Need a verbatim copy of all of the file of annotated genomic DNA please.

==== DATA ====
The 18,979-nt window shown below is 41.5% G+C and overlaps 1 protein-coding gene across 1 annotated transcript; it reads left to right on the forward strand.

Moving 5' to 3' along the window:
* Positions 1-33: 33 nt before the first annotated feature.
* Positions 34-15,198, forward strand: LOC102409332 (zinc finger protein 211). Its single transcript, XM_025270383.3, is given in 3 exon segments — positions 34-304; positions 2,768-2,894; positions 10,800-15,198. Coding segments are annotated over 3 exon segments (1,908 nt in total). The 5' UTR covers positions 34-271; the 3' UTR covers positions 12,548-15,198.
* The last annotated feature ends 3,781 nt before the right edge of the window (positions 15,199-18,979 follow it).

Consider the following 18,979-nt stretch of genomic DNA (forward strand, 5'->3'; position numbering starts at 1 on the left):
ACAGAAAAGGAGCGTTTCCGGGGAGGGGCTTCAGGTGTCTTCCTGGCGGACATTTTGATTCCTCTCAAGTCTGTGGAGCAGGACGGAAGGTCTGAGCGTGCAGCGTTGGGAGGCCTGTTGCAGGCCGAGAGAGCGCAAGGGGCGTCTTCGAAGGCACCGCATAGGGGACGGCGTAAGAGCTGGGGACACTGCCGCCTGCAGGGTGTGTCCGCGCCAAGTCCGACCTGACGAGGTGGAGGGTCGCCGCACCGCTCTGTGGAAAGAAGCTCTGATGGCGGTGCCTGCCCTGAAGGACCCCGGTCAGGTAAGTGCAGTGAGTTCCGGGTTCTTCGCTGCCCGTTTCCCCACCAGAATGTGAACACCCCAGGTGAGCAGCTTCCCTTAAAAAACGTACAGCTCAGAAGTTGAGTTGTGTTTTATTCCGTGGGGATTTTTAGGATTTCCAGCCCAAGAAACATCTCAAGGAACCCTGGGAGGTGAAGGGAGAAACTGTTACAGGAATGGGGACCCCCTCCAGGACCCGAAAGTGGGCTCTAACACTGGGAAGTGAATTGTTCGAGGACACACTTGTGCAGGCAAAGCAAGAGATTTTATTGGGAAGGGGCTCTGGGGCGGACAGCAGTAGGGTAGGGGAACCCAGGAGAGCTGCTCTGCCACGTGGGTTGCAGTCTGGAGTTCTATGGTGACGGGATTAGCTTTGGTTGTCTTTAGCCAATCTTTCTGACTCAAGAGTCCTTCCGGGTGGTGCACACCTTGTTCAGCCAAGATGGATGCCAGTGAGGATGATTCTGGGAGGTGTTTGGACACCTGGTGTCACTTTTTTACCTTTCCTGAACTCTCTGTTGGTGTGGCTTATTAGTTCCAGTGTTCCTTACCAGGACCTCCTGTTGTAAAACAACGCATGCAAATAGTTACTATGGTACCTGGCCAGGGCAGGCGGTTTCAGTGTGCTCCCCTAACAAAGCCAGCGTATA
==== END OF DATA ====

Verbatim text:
The 18,979-nt window shown below is 41.5% G+C and overlaps 1 protein-coding gene across 1 annotated transcript; it reads left to right on the forward strand.

Moving 5' to 3' along the window:
* Positions 1-33: 33 nt before the first annotated feature.
* Positions 34-15,198, forward strand: LOC102409332 (zinc finger protein 211). Its single transcript, XM_025270383.3, is given in 3 exon segments — positions 34-304; positions 2,768-2,894; positions 10,800-15,198. Coding segments are annotated over 3 exon segments (1,908 nt in total). The 5' UTR covers positions 34-271; the 3' UTR covers positions 12,548-15,198.
* The last annotated feature ends 3,781 nt before the right edge of the window (positions 15,199-18,979 follow it).

Consider the following 18,979-nt stretch of genomic DNA (forward strand, 5'->3'; position numbering starts at 1 on the left):
ACAGAAAAGGAGCGTTTCCGGGGAGGGGCTTCAGGTGTCTTCCTGGCGGACATTTTGATTCCTCTCAAGTCTGTGGAGCAGGACGGAAGGTCTGAGCGTGCAGCGTTGGGAGGCCTGTTGCAGGCCGAGAGAGCGCAAGGGGCGTCTTCGAAGGCACCGCATAGGGGACGGCGTAAGAGCTGGGGACACTGCCGCCTGCAGGGTGTGTCCGCGCCAAGTCCGACCTGACGAGGTGGAGGGTCGCCGCACCGCTCTGTGGAAAGAAGCTCTGATGGCGGTGCCTGCCCTGAAGGACCCCGGTCAGGTAAGTGCAGTGAGTTCCGGGTTCTTCGCTGCCCGTTTCCCCACCAGAATGTGAACACCCCAGGTGAGCAGCTTCCCTTAAAAAACGTACAGCTCAGAAGTTGAGTTGTGTTTTATTCCGTGGGGATTTTTAGGATTTCCAGCCCAAGAAACATCTCAAGGAACCCTGGGAGGTGAAGGGAGAAACTGTTACAGGAATGGGGACCCCCTCCAGGACCCGAAAGTGGGCTCTAACACTGGGAAGTGAATTGTTCGAGGACACACTTGTGCAGGCAAAGCAAGAGATTTTATTGGGAAGGGGCTCTGGGGCGGACAGCAGTAGGGTAGGGGAACCCAGGAGAGCTGCTCTGCCACGTGGGTTGCAGTCTGGAGTTCTATGGTGACGGGATTAGCTTTGGTTGTCTTTAGCCAATCTTTCTGACTCAAGAGTCCTTCCGGGTGGTGCACACCTTGTTCAGCCAAGATGGATGCCAGTGAGGATGATTCTGGGAGGTGTTTGGACACCTGGTGTCACTTTTTTACCTTTCCTGAACTCTCTGTTGGTGTGGCTTATTAGTTCCAGTGTTCCTTACCAGGACCTCCTGTTGTAAAACAACGCATGCAAATAGTTACTATGGTACCTGGCCAGGGCAGGCGGTTTCAGTGTGCTCCCCTAACAAAGCCAGCGTATA